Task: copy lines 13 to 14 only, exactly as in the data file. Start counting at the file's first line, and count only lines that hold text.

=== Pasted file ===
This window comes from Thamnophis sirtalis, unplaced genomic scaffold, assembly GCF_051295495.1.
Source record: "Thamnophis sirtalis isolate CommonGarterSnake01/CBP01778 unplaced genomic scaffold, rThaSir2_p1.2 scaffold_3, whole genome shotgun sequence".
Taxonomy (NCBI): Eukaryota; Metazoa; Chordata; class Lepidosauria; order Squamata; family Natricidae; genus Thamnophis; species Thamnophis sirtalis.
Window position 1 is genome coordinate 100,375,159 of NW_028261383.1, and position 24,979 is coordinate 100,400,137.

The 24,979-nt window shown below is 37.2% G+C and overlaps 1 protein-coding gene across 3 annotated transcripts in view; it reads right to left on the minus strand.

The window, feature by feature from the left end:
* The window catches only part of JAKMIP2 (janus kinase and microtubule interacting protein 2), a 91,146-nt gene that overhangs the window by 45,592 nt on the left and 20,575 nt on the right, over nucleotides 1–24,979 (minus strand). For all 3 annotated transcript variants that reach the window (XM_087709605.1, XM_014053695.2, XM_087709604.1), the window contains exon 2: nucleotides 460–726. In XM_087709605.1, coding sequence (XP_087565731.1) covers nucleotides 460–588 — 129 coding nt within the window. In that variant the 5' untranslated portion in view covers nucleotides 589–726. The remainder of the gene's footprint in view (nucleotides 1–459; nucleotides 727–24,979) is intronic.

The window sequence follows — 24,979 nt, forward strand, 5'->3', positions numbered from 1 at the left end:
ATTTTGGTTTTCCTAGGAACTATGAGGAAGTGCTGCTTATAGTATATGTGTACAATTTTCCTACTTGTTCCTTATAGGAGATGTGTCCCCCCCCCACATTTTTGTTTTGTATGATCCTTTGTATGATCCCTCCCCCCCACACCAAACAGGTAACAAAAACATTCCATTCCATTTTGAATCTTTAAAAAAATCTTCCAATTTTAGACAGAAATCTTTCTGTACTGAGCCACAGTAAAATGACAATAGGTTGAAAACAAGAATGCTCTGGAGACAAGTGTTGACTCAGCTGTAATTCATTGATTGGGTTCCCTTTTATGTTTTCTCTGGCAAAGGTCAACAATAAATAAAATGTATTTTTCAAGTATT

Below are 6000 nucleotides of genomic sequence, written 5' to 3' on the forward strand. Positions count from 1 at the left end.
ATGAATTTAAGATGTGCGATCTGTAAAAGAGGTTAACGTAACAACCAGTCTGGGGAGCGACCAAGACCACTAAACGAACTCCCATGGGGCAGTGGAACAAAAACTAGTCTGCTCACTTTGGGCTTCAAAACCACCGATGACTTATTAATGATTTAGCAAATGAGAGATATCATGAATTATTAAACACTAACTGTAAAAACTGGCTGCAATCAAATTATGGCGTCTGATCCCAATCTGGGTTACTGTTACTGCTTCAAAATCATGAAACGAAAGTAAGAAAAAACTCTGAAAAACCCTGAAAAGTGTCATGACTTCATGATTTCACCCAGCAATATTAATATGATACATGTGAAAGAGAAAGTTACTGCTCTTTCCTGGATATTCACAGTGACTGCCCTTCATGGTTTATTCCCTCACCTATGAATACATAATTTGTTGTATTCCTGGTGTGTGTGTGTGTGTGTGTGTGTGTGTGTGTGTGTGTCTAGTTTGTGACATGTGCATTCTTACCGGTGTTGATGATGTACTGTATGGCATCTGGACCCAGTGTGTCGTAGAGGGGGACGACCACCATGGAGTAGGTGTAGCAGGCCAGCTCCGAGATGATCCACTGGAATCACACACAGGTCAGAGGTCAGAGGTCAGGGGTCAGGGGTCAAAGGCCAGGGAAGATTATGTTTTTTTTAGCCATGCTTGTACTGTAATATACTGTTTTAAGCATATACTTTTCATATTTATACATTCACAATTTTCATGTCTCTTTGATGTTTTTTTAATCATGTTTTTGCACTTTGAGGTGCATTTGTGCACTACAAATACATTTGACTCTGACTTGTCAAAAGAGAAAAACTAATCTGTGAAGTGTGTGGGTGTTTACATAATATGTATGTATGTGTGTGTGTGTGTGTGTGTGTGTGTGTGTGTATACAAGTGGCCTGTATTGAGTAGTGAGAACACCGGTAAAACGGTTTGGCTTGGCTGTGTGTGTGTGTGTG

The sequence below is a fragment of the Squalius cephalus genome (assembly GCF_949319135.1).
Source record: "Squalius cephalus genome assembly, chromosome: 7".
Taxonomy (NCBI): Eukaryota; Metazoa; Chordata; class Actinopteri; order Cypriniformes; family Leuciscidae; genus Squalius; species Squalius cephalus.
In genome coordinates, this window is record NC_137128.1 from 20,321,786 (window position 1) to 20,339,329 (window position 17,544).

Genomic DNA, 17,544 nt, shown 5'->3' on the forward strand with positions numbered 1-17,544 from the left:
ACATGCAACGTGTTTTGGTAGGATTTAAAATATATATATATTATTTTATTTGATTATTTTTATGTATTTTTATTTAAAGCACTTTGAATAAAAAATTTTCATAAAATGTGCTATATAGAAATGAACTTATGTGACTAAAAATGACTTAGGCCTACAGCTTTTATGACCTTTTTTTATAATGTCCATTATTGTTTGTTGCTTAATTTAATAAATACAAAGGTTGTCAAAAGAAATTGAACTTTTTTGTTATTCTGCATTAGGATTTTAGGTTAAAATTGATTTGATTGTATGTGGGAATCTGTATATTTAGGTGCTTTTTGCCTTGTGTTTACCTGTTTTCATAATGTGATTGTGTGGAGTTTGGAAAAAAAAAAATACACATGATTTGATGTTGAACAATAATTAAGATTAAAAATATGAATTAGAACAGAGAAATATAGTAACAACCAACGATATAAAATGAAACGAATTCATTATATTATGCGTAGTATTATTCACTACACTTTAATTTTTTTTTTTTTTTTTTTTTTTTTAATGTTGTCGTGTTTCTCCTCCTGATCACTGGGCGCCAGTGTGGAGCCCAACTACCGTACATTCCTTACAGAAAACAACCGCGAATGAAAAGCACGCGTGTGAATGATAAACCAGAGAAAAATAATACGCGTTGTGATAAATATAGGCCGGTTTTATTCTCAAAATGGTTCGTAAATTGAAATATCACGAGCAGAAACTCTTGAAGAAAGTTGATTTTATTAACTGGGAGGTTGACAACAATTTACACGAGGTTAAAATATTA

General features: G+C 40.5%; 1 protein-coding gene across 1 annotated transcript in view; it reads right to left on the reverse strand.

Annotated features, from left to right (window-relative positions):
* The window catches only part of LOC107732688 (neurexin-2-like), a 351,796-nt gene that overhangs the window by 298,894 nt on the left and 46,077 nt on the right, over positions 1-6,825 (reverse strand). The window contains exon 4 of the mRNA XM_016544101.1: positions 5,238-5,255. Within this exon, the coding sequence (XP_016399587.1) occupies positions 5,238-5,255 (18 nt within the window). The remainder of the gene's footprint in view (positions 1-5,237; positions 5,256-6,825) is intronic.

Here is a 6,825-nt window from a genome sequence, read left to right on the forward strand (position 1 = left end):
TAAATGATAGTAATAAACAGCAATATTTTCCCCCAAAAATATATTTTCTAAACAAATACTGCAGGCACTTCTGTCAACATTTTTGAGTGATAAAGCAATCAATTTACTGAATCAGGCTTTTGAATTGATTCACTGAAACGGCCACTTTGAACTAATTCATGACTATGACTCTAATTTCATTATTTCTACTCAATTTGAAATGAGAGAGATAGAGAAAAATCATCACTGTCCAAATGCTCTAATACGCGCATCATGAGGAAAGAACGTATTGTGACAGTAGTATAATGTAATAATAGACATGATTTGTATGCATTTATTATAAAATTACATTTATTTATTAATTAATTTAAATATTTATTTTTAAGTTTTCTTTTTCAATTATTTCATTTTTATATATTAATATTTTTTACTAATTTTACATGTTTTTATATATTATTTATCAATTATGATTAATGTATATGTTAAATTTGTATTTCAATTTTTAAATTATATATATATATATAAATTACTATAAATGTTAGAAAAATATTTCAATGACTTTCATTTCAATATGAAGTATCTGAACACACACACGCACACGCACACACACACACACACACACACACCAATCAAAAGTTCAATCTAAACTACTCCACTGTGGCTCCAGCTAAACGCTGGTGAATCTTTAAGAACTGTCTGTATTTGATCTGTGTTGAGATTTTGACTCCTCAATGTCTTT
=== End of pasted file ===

Source record: "Squalius cephalus genome assembly, chromosome: 7".
Taxonomy (NCBI): Eukaryota; Metazoa; Chordata; class Actinopteri; order Cypriniformes; family Leuciscidae; genus Squalius; species Squalius cephalus.